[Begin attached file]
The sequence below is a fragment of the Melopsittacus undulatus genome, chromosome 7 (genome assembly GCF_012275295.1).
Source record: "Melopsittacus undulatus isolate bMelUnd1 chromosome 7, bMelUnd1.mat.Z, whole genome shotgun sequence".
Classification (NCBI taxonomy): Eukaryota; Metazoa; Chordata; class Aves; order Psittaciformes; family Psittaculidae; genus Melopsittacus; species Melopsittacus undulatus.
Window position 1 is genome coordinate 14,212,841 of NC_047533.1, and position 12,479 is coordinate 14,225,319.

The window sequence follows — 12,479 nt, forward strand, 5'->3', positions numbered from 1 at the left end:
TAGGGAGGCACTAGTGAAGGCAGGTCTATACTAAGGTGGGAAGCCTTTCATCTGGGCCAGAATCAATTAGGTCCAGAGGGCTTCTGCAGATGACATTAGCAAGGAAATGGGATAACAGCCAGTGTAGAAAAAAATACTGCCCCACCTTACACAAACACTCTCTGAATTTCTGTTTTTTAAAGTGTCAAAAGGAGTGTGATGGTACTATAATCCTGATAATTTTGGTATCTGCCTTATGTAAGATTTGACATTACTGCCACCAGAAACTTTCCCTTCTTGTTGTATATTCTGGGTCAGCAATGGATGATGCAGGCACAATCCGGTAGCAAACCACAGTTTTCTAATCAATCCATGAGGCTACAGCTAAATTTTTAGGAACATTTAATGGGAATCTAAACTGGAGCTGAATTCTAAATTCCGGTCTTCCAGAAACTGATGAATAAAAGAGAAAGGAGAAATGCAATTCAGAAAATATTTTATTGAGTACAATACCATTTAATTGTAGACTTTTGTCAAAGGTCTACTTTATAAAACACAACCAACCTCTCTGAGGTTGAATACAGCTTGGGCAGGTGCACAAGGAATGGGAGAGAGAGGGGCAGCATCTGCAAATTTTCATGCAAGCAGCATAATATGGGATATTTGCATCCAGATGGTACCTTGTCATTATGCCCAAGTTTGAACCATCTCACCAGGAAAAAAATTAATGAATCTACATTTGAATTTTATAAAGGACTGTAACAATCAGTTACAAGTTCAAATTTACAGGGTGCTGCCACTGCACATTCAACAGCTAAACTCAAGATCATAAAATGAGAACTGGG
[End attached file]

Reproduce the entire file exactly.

The sequence below is a fragment of the Melopsittacus undulatus genome, chromosome 7 (genome assembly GCF_012275295.1).
Source record: "Melopsittacus undulatus isolate bMelUnd1 chromosome 7, bMelUnd1.mat.Z, whole genome shotgun sequence".
Classification (NCBI taxonomy): Eukaryota; Metazoa; Chordata; class Aves; order Psittaciformes; family Psittaculidae; genus Melopsittacus; species Melopsittacus undulatus.
Window position 1 is genome coordinate 14,212,841 of NC_047533.1, and position 12,479 is coordinate 14,225,319.

The window sequence follows — 12,479 nt, forward strand, 5'->3', positions numbered from 1 at the left end:
TAGGGAGGCACTAGTGAAGGCAGGTCTATACTAAGGTGGGAAGCCTTTCATCTGGGCCAGAATCAATTAGGTCCAGAGGGCTTCTGCAGATGACATTAGCAAGGAAATGGGATAACAGCCAGTGTAGAAAAAAATACTGCCCCACCTTACACAAACACTCTCTGAATTTCTGTTTTTTAAAGTGTCAAAAGGAGTGTGATGGTACTATAATCCTGATAATTTTGGTATCTGCCTTATGTAAGATTTGACATTACTGCCACCAGAAACTTTCCCTTCTTGTTGTATATTCTGGGTCAGCAATGGATGATGCAGGCACAATCCGGTAGCAAACCACAGTTTTCTAATCAATCCATGAGGCTACAGCTAAATTTTTAGGAACATTTAATGGGAATCTAAACTGGAGCTGAATTCTAAATTCCGGTCTTCCAGAAACTGATGAATAAAAGAGAAAGGAGAAATGCAATTCAGAAAATATTTTATTGAGTACAATACCATTTAATTGTAGACTTTTGTCAAAGGTCTACTTTATAAAACACAACCAACCTCTCTGAGGTTGAATACAGCTTGGGCAGGTGCACAAGGAATGGGAGAGAGAGGGGCAGCATCTGCAAATTTTCATGCAAGCAGCATAATATGGGATATTTGCATCCAGATGGTACCTTGTCATTATGCCCAAGTTTGAACCATCTCACCAGGAAAAAAATTAATGAATCTACATTTGAATTTTATAAAGGACTGTAACAATCAGTTACAAGTTCAAATTTACAGGGTGCTGCCACTGCACATTCAACAGCTAAACTCAAGATCATAAAATGAGAACTGGG